Photo Credit: The Associated Press

In March 2003, the United States invaded Iraq, beginning a bloody and controversial war that lasted until late 2011. The Iraq War took the lives of 4,500 U.S. soldiers and wounded tens of thousands more, in addition to costing American taxpayers at least a trillion dollars. It was the defining political crisis of the first decade of the 21st century, permanently destroying the credibility of the George W. Bush administration and leading to the election of Barack Obama, whose longtime opposition to the war helped him defeat Hillary Clinton for the 2008 Democratic presidential nomination. In recent weeks, Americans have again heard unsettling news reports from Iraq. The Islamic State of Iraq and Syria (ISIS) has brutally seized control of parts of the country and threatens to overthrow the entire government. As worrisome as this development is, the United States should be cautious in its response.  Another war in Iraq would have serious consequences for our country, especially for our soldiers and veterans here at UT.

In the lead-up to the initial invasion, Bush argued that Iraqi dictator Saddam Hussein harbored weapons of mass destruction and posed a threat to the safety of the United States.  For Bush, removing Hussein from power and establishing a democracy in Iraq became critical goals in the War on Terror employed by the United States following the 9-11 attacks. Most Americans initially supported the U.S. invasion, although a vocal minority warned of the difficulty of building a new government and that Iraq could disintegrate into warring factions. U.S. forces quickly toppled Hussein, but American public opinion turned against the war when Bush’s claims of weapons of mass destruction proved baseless and the occupation of Iraq devolved into a quagmire that lasted years. Finally, after spending great amounts of blood and treasure to help Iraqis build a stable government and combat terrorism, American forces withdrew from the country in late 2011.

Now ISIS is threatening to conquer Iraq. This dangerous prospect results from the failed political leadership of Prime Minister Nouri al-Maliki, a Shia who has refused to bring Sunni Muslims into his government. ISIS consists of Sunni militants in both Iraq and Syria determined to establish a caliphate, or Islamic state, in the region. ISIS has taken control of parts of Iraq and viciously executed American-trained Iraqi soldiers. Obama recently sent approximately 300 military advisers to Iraq to aid its military and evacuate Americans from the Baghdad embassy, if needed. However, Obama has vowed not to send combat forces into Iraq at this point.

The president’s cautious response to the crisis has been commendable, but the United States must avoid becoming trapped in another dangerous war in the Middle East. It is true that terrorism continues to threaten the safety of Americans, both at home and abroad. We have seen this in Austin. Recently, a UT student and his friend were charged with and pleaded guilty to supporting terrorism. The conquest of Iraq by ISIS would bring immense instability to the region, and the last thing this country needs is to become engaged in another costly war. Adam Wagner, President of the UT Student Veteran Association, served three tours of duty in Iraq and Afghanistan. Wagner believes that the United States cannot intervene every time there is a crisis in the country. “We fulfilled our obligations. We should urge the Iraqi Army to take advantage of the skills we taught them. It is up to them.” Wagner maintains that the immense sacrifices paid by American soldiers were worth providing the Iraqi people with freedom they had never experienced. “I strongly believe we did our job.” However, he argues that ultimately the Iraqi people must decide for themselves what type of government they wish to have. The United States has endured over a decade of war since the terrorist attacks on 9-11. Our soldiers have sacrificed endlessly, and many bear terrible injuries that will be with them throughout their lives. American military forces deserve the chance to return to civilian life. The American public is extremely war weary. Polls show that Americans of all political persuasions have no desire to support another war. Those few politicians who pressure the president to use more force in Iraq are the same individuals who relied on flawed information to lead us into war in 2003, such as former Vice President Dick Cheney.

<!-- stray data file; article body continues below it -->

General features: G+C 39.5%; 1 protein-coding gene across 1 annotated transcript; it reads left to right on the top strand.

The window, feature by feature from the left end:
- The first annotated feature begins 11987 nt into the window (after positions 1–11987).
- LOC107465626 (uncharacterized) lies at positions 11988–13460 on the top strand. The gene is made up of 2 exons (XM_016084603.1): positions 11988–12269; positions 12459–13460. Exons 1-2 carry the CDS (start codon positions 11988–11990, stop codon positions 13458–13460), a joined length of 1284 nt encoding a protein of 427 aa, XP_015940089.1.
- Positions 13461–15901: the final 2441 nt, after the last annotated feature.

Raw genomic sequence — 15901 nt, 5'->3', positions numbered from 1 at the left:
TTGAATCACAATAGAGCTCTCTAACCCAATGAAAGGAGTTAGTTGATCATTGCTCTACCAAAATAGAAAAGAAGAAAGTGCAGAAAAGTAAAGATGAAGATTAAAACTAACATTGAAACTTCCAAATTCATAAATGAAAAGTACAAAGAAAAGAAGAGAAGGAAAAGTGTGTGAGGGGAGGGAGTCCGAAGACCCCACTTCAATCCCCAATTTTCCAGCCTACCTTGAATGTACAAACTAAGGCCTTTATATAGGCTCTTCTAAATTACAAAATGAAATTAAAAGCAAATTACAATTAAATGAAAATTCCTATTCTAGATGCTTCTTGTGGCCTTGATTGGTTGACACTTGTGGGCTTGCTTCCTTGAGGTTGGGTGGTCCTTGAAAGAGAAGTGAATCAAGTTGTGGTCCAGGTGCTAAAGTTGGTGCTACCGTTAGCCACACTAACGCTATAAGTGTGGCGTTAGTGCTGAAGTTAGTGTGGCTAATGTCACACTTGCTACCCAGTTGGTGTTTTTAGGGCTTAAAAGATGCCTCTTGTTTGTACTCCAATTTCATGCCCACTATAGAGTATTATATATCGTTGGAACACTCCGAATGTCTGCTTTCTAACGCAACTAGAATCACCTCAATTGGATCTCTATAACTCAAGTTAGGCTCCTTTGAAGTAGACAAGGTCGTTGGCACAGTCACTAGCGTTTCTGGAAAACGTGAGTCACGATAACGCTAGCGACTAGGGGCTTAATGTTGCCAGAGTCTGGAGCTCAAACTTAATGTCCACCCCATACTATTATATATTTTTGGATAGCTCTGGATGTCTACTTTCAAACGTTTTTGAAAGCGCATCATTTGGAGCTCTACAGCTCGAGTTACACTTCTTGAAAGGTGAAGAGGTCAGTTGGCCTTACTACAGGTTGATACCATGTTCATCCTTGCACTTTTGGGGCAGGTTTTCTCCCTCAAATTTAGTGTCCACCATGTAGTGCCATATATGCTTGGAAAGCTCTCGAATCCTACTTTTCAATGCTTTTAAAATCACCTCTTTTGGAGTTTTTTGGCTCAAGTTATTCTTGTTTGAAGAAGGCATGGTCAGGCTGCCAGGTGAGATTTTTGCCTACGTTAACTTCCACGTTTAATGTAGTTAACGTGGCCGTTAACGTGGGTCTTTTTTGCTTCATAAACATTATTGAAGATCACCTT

Besides the conflict in Iraq, other problems around the globe persist that require U.S. attention. For months, Russia and Ukraine have remained in a tense standoff.  Russian separatists in eastern Ukraine have brought violence to the country with the tacit support of President Vladimir Putin. Recently, Malaysia Airlines Flight 17 was shot down over Ukraine, killing all 298 passengers. Although investigations into the incident continue, evidence suggests Russian rebels perpetrated the tragedy, mistaking the airline for a military plane. The Middle East region has also witnessed renewed problems between Israel and Palestinians in the Gaza Strip. Following the firing of rockets into Israel by Hamas, Israeli forces responded in kind.